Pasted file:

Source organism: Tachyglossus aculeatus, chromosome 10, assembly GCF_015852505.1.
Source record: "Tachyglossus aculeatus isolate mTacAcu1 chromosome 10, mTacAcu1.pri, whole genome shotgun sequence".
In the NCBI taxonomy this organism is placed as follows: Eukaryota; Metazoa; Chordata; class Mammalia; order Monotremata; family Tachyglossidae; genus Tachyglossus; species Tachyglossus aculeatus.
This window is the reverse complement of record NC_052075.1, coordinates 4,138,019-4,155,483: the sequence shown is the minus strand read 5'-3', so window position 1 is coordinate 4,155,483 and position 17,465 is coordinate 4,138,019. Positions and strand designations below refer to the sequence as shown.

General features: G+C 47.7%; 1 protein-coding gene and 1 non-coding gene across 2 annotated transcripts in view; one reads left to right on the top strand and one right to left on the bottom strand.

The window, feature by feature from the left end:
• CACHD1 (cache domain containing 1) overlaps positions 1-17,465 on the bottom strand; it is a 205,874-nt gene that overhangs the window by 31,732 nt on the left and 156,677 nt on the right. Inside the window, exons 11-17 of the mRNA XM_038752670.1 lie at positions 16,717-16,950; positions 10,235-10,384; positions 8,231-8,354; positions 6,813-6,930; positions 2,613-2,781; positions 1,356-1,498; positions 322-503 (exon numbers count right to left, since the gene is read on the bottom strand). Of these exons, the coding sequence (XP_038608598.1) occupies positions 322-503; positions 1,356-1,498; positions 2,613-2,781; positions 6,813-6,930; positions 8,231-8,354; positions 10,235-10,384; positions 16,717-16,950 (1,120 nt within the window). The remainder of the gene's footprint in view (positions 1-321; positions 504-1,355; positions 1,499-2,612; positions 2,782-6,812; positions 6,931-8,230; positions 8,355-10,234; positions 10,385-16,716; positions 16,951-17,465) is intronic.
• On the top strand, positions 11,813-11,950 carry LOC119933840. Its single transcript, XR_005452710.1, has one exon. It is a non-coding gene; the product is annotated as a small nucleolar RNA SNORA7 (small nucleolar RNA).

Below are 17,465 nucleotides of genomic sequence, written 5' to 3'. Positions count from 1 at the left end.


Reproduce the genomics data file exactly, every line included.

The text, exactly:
Source organism: Tachyglossus aculeatus, chromosome 10, assembly GCF_015852505.1.
Source record: "Tachyglossus aculeatus isolate mTacAcu1 chromosome 10, mTacAcu1.pri, whole genome shotgun sequence".
In the NCBI taxonomy this organism is placed as follows: Eukaryota; Metazoa; Chordata; class Mammalia; order Monotremata; family Tachyglossidae; genus Tachyglossus; species Tachyglossus aculeatus.
This window is the reverse complement of record NC_052075.1, coordinates 4,138,019-4,155,483: the sequence shown is the minus strand read 5'-3', so window position 1 is coordinate 4,155,483 and position 17,465 is coordinate 4,138,019. Positions and strand designations below refer to the sequence as shown.

General features: G+C 47.7%; 1 protein-coding gene and 1 non-coding gene across 2 annotated transcripts in view; one reads left to right on the top strand and one right to left on the bottom strand.

The window, feature by feature from the left end:
• CACHD1 (cache domain containing 1) overlaps positions 1-17,465 on the bottom strand; it is a 205,874-nt gene that overhangs the window by 31,732 nt on the left and 156,677 nt on the right. Inside the window, exons 11-17 of the mRNA XM_038752670.1 lie at positions 16,717-16,950; positions 10,235-10,384; positions 8,231-8,354; positions 6,813-6,930; positions 2,613-2,781; positions 1,356-1,498; positions 322-503 (exon numbers count right to left, since the gene is read on the bottom strand). Of these exons, the coding sequence (XP_038608598.1) occupies positions 322-503; positions 1,356-1,498; positions 2,613-2,781; positions 6,813-6,930; positions 8,231-8,354; positions 10,235-10,384; positions 16,717-16,950 (1,120 nt within the window). The remainder of the gene's footprint in view (positions 1-321; positions 504-1,355; positions 1,499-2,612; positions 2,782-6,812; positions 6,931-8,230; positions 8,355-10,234; positions 10,385-16,716; positions 16,951-17,465) is intronic.
• On the top strand, positions 11,813-11,950 carry LOC119933840. Its single transcript, XR_005452710.1, has one exon. It is a non-coding gene; the product is annotated as a small nucleolar RNA SNORA7 (small nucleolar RNA).

Below are 17,465 nucleotides of genomic sequence, written 5' to 3'. Positions count from 1 at the left end.